Threatened Plant Species Guide

Working together with Julie and David from the Australian National Botanic Gardens we have developed a list of threatened plant species that occur within the region covered by the our Rivers of Carbon projects. These species are protected under the Environment Protection and Biodiversity Conservation Act 1999 (EPBC Act), a national scheme of environment and heritage protection, and biodiversity conservation.

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… or learn more about Rivers of Carbon below.

The Rivers of Carbon Program

From all of us at Rivers of Carbon we welcome you to our website so you can find out more about what we do and how you might like to get involved.

Our Program empowers people to act in response to climate change by restoring their streams to boost biodiversity, sequester carbon and promote wellbeing. Respecting Aboriginal wisdom, we provide people with the confidence to take responsibility for, and become custodians of every soak, reed bed, ephemeral stream and waterway on their property. By recognising river management as more than just a technical issue, RoC uses common sense to translate science into practical on-ground action.  Most importantly, it values relationships with people, so that together we work as a community and share what we know with others.  We hope you enjoy exploring our website and encourage you to stay in touch.

aboriginal knowledge symbol

“There has been an incredible transformation in some sections of the stream from a willow clogged, stagnant mess, to a stunning looking natural Australian river system, complete with large complex wood debris, fantastic riparian vegetation, pools, riffles, cobble beds, fringing and submerged aquatic vegetation, ideal habitat for all manner of native fish.”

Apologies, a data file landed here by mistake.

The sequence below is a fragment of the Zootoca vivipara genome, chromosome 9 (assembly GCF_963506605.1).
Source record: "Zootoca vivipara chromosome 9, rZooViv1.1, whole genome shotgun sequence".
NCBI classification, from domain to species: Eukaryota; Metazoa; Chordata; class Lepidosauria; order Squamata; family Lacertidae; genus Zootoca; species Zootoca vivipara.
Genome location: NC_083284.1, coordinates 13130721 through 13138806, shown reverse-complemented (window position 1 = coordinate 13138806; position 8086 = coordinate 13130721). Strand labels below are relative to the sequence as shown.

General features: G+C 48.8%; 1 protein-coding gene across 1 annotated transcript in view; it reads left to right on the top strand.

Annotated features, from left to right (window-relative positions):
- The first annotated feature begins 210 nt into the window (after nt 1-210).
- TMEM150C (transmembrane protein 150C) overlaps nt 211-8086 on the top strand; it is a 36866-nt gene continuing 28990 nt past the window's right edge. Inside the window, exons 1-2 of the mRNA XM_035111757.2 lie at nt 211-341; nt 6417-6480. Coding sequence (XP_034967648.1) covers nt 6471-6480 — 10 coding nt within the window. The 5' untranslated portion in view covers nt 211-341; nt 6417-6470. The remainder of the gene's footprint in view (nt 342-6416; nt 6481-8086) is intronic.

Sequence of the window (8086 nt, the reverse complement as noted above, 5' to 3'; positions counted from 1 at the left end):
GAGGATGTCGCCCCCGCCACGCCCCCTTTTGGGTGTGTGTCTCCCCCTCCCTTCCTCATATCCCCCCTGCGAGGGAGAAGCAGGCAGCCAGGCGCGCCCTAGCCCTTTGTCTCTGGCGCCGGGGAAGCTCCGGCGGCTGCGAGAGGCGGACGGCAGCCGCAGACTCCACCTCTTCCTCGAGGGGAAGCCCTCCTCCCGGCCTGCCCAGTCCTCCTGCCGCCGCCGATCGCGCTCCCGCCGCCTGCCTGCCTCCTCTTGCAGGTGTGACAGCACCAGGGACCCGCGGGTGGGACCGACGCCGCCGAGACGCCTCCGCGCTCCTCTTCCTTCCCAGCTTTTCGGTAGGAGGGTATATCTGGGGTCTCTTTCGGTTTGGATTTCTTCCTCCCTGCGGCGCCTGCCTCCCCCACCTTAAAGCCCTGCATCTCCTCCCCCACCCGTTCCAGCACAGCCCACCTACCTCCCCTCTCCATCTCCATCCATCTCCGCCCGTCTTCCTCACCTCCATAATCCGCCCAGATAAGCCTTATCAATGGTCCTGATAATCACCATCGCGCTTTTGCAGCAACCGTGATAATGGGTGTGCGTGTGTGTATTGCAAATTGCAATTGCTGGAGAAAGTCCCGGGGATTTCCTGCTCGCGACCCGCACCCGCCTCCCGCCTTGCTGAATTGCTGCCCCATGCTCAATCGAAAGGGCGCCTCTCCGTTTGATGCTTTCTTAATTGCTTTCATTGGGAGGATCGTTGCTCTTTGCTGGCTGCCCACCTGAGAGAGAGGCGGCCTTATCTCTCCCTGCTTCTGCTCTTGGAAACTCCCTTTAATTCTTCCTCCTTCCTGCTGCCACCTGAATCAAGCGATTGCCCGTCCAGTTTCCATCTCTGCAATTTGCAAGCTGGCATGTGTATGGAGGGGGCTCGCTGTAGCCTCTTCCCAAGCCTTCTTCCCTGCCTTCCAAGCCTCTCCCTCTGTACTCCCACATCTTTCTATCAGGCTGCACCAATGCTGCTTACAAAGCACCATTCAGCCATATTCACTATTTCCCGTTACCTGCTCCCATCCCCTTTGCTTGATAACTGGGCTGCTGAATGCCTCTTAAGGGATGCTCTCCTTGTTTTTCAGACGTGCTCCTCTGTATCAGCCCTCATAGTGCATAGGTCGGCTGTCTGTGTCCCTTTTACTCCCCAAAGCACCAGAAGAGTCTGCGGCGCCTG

– Luke Pearce, Department of Primary Industries

Aboriginal knowledge and connections

We pay our respects to the traditional Aboriginal people of this country, and acknowledge Aboriginal people, past, present and emerging, as the original natural resources managers of this land. Aboriginal communities have a spiritual and customary living relationship with water in all its forms, through creation stories, use of water as a resource, and knowledge about sharing and conserving water. At Rivers of Carbon, we try to develop strong and meaningful relationships with Aboriginal people so that we can share our knowledge, combine our strengths, and together, care for the land and water that sustains us.

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This symbol is used across the website to link to Aboriginal knowledge, stories and river connections.

Rivers of Carbon is the on-ground component of the Australian River Restoration Centre (ARRC), a not-for-profit organisation that believes rivers and people need each other to thrive.

To keep up-to-date with our on-ground activity, please subscribe to the ARRC newsletter here.